USDOJ Sex Offender Case Law Update

July 29, 2009

Sex Offender Sentencing, Monitoring, Apprehending, Registering, and Tracking (SMART) Office – U.S. Department of Justice/Office of Justice Programs

The USDOJ SMART (misnomer) office posts occasional updates on case law across the nation. It is a good idea to follow these updates. Here is the most recent update:

Sex Offender Registration Law Update #27
July 7, 2009

1.Doe v. Keathley, 2009 Mo. LEXIS 131 (June 16, 2009)
•SORNA directly applicable to state offenders
•Retroactivity
Petitioners were all convicted of sex offenses prior to any sex offender registration
requirement for said convictions. The court held that 42 U.S.C. §16913(d) applies directly to
these state-convicted petitioners (and at least one military-convicted offender) and directly
imposes a registration requirement on them. Because of this direct application of federal law,
the court held that there are no State Constitutional concerns, and that the petitioners were
required to register. A previous decision from the Missouri Supreme Court, Doe v. Phillips, 194
S.W.3d 833 (Mo. 2006), had prohibited registration for anyone convicted for conduct prior to the
enactment of Missouri’s sex offender registration scheme based on Missouri’s Constitution.

2.Doe v. Massachusetts, 2009 Mass. App. LEXIS 724 (June 5, 2009)
•Risk Assessment
•Due Process
Doe was convicted of two sex offenses in 1984 and was incarcerated for a year. In 2005
he was classified as a level two sex offender based exclusively on those two convictions. The
court held that he was entitled to a hearing as to his level of current dangerousness, so as to
determine if he should be required to register as a sex offender.

3.State v. Germane, 2009 R.I. LEXIS 68 (June 2, 2009)
•Constitutional Challenges
•Extensive Opinion
In rejecting Germane’s challenges (due process, separation of powers, and ex post facto) to
the registration and notification law, the Rhode Island Supreme Court engaged in a lengthy and
helpful discussion of the legal issues at hand, including how the state utilizes the STATIC-99.

4.State v. Durrett, 2009 Wash. App. LEXIS 1285 (June 1, 2009)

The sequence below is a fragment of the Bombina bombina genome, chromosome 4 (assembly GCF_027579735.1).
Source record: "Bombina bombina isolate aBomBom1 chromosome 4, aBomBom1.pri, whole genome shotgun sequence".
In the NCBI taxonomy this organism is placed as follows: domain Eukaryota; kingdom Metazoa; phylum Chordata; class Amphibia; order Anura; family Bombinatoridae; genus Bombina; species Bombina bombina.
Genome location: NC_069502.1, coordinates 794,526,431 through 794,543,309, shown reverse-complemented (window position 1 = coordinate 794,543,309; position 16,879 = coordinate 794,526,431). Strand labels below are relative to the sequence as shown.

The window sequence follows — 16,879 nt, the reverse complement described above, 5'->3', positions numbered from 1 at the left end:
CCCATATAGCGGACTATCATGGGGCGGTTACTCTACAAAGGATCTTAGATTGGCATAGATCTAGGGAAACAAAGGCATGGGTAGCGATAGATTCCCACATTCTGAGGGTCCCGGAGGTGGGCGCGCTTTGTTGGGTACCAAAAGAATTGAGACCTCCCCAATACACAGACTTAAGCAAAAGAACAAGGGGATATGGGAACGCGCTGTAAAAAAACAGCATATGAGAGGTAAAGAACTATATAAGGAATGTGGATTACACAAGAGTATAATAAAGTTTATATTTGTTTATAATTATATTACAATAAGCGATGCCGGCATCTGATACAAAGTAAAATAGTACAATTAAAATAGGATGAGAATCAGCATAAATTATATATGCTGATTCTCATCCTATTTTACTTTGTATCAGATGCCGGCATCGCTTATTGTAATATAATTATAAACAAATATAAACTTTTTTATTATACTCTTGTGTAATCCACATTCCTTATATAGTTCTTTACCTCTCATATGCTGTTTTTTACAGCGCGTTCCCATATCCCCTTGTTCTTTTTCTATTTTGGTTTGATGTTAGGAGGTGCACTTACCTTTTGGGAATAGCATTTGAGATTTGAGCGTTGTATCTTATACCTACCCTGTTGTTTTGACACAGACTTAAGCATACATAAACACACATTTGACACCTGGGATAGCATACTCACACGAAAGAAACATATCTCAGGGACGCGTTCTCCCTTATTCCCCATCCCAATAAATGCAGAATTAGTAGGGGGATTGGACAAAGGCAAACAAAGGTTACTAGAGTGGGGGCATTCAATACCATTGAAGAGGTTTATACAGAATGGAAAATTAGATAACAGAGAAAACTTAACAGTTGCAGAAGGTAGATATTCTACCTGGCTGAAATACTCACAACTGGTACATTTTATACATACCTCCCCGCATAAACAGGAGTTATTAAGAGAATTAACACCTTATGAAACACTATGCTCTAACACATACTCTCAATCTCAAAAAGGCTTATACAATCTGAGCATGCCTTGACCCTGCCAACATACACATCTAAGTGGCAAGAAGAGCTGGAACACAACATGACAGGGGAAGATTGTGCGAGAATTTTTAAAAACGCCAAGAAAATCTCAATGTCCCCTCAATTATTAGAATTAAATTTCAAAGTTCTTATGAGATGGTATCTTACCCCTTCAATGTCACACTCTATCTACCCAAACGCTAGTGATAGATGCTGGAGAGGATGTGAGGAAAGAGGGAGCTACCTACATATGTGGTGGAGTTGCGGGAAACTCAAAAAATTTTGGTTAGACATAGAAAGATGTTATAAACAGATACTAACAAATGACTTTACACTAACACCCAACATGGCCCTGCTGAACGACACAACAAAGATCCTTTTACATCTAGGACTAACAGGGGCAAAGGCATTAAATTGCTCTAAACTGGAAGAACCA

•Double Jeopardy
Durrett was a homeless sex offender who was required to report weekly to the sheriff’s office
for registration purposes. There were two separate weeks where he failed to register. He could
only be prosecuted for one count of failure to register, as they constituted only one unit of
prosecution.

5.White v. Dexter, 2009 U.S. Dist. LEXIS 46360 (May 20, 2009)
•Three-Strikes Sentence
•8th Amendment
Making some factual distinction between this petitioner in this case and the one in
Gonzalez v. Duncan, 551 F.3d 875 (9th Cir. 2008) (holding an imposition of a “third-strike”
sentence as cruel and unusual punishment for a failure to register conviction), the court denied
White’s Habeas petition.

6.People v. Ranscht, 173 Cal. App. 4th 1369 (May 15, 2009)
•Mandatory vs. Discretionary Registration
Ranscht was convicted of one count of sexually penetrating a minor. Because he was
similarly situated to an offender convicted of unlawful sexual intercourse—the only
distinguishing factor between the offenses being the nature of the intent which must be proven—
it was a denial of equal protection to require him to register as a sex offender. An ‘unlawful
sexual intercourse’ conviction in California makes the requirement to register discretionary,
rather than mandatory.

7.State v. Payan, 765 N.W.2d 192 (Neb. 2009)
•Apprendi
•Notification: Punitive
Nebraska has a procedure by which a person can be deemed to have committed an
“aggravated offense”, which requires lifetime registration. That determination is one that is
made by the trial court judge. The court held that the Court’s determination is sufficient for
making a determination regarding registration, as that is civil in nature. However, relying on the
Apprendi case (Apprendi v. N.J., 530 U.S. 466 (2000)), the court held that the determination
regarding community notification was punitive in nature and required a jury determination that
an offender, in fact, committed an “aggravated offense.”

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